In 1970, South L.A. was eighty percent Black with 24 of the 28 neighborhoods making up South L.A —from Vermont Square, Watts and “the Jungle” (now Baldwin Village) to View Park and Windsor Hills remaining majority Black through the late 1970s. By 2010, however, South L.A. was sixty-four percent Latino with the number of communities where African-Americans were the majority dropping from 24 to six by 2012. Today, that number has dwindled even further, and with two light rail transit lines running through it, cultural landmarks like Leimert Park, View Park and Baldwin Hills (the latter characterized as the black Beverly Hills) are also experiencing an influx of whites.
That L.A.’s racial makeup has dramatically shifted over the past two decades with blacks losing ground in areas once considered to be African-American strongholds comes as little surprise and is part of what some dub as “Black erasure”, a term being used more and more often to describe the exclusion of the contributions of Black people in history and culture, and even Black communities across the nation.
For Pulitzer Prize winning author Nikole Hannah-Jones (1619), it is the omission of blacks from history, calling it “symbolic of how history is shaped by people who decide what’s important and what’s not. And that erasure is also a powerful statement.”
In politics, it is marked by the exclusion of black voices from political policy discussions that shape their lives. In culture, it is the erasure of the contribution of Blacks in everything from art to the silver screen. And in cities across the nation, it is the erasure of black people—dead and alive— due to displacement.
Just last month, the city of Tampa apologized for its role in erasing historic Black cemeteries. Last year, Black entrepreneurs in Tulsa reported being threatened with erasure once again as millions in financial incentives to revitalize the famed Greenwood district shut them out of the community’s most prestigious development projects and priced them out of prime retail locations.
Last year, community activists failed in their attempts to thwart the sale of the Baldwin Hills Crenshaw Plaza and turn it into a community hub, fearing that its revitalization—to include new condos, apartments, offices and restaurants—will erase its cultural significance. Then right here in L.A. County there is the troubling trend of blacks disappearing from the landscape.
“We are at a critical point when we either hold on to Black voice and vision in the political arena in L.A County, or we can experience dilution and the erasure of Black voices and values in the creation of a multiracial L.A. County,” said Pastor Eddie Anderson, a South L.A. Regional Community Organizer for L.A. Voice.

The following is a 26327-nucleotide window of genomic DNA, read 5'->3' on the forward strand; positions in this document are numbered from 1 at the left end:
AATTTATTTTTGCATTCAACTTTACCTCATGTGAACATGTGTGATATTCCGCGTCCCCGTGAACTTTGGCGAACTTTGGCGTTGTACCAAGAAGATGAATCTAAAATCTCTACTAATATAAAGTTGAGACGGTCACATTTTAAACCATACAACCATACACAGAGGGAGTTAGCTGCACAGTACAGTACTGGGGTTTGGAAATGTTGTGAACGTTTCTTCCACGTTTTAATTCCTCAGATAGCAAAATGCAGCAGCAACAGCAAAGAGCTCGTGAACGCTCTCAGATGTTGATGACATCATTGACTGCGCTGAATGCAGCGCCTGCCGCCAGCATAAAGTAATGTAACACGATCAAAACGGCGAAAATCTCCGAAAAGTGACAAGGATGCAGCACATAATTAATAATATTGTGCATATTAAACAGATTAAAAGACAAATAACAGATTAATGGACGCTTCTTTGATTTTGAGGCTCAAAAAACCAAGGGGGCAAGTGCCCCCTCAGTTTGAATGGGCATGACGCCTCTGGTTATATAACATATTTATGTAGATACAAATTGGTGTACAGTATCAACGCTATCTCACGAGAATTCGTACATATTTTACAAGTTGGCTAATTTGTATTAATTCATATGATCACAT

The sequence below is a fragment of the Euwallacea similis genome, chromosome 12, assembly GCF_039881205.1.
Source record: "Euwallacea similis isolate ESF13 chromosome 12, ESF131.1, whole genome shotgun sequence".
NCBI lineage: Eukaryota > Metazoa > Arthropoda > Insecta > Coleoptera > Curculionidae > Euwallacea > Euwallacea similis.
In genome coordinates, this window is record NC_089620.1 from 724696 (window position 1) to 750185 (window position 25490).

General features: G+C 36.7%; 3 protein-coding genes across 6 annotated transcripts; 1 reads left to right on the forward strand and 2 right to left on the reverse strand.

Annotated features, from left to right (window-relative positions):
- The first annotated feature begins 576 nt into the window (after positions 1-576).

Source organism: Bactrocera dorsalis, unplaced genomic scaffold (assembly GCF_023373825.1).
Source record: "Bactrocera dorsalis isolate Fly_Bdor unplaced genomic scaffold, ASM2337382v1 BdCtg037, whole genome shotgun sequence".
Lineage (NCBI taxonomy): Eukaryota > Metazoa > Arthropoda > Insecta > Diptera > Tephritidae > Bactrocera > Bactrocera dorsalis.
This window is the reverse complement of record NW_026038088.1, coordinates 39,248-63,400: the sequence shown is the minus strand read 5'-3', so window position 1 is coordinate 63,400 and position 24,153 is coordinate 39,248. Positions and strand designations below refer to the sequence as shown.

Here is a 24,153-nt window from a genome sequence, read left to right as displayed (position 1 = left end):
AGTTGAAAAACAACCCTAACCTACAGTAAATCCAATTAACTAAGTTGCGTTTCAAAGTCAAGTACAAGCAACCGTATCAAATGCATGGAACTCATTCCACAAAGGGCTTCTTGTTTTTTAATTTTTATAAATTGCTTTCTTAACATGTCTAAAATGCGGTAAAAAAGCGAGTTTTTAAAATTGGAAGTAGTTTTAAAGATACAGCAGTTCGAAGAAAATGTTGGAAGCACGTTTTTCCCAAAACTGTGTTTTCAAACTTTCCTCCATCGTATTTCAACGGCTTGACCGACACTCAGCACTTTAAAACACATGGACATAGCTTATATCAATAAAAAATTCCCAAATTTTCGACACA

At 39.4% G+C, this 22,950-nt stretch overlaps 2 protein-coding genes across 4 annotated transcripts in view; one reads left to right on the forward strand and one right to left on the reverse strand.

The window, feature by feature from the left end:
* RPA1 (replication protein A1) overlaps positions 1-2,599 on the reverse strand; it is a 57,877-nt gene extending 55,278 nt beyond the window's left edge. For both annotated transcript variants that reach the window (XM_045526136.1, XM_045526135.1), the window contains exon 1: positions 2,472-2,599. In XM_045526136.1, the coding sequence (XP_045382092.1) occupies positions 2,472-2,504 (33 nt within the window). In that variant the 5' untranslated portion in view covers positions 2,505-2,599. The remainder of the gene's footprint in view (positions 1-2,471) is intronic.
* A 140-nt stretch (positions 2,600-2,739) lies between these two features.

More simply put by former State Senator Rod Wright, “The problem is that we’re shedding Black people. If you look at areas that were black twenty years ago, you’ve got Baldwin Hills becoming white and South Central becoming brown.”
“The price of a piece of dirt in much of Los Angeles is just so expensive and so many older black people —between reverse mortgages and other family issues—we’re not holding on to real estate.
L.A. Times columnist Erika Smith referenced the issue in a recent column titled, “To Protect South L.A., ‘Don’t sell your damn house!’, which stressed the transfer of generational wealth in holding on to property in slowing the pace of gentrification.
Community leaders fear the loss of equity as the exodus of African-Americans leaving L.A County rises. Many feel that the sense of loss is exacerbated by a legacy of racist asset-stripping coupled with the deep worry about Black erasure due to current displacement pressures from gentrification.
“When we lose equity in real estate, we’re losing equity politically. We are losing equity in our community and in our educational systems,” said Pastor Michael Fisher. “I feel like my generation is the last of the Mohicans. It’s on us to try and teach the next generation.”
Fisher says the current generation’s apathy towards community investment is so concerning that it sometimes keeps him up at night.
“They are like, ‘why do I need to take over my grandmother’s house? I’ll just sell it, so I can travel and live my best life.’ It’s really scary. They’re a no contract generation. They don’t want to be tied to anything.”
It is a message that in large part has fallen on deaf ears.
“The walls are closing in on Black people in Los Angeles from all sides and we’re quietly becoming an endangered species,” maintains Danny Carter, a co-founder of Buy Back the Block, an organization that holds monthly meetings geared toward educating the community on building generational wealth and whose slogan is ‘Don’t Sell Grandma’s House.’
“California in general has anti-Black policies. Take San Francisco for example, Black people are only 2%. That’s the model, displacing Black people through gentrification.”
With the advent of the new Rams and Clippers stadiums in Inglewood has come skyrocketing real estate prices and investors jockeying to cash in on the new development surrounding the stadiums with the L.A. area reportedly ranking as the No. 1 choice in North America in a survey of global commercial real estate investors in 2017.
“When we move and take the money, the communities can’t be sustained, and they are taken over by people who do not look like us. If we are scattered around, there will never be money allocated towards our people,” says Salaam-Baile, CEO and founder of the Think Watts Foundation
Salaam-Baile believes that an overall lack of education on how economies and communities work in regard to funding and resources, is really the driving force behind Black’s departure from L.A.
He says if African-Americans do not want to live in L.A for whatever reason, it is important to at least own the property, especially in the inner city.
“If our community was in control of the neighborhood, we’d control rent prices and the income it takes to stay in the community. The system is set up for us to move, so they can take the funding and resources out of the community,” Stix shared.
“Property value lowers, crime rises, and it allows big money investors who have access to capital, to buy up the neighborhood.”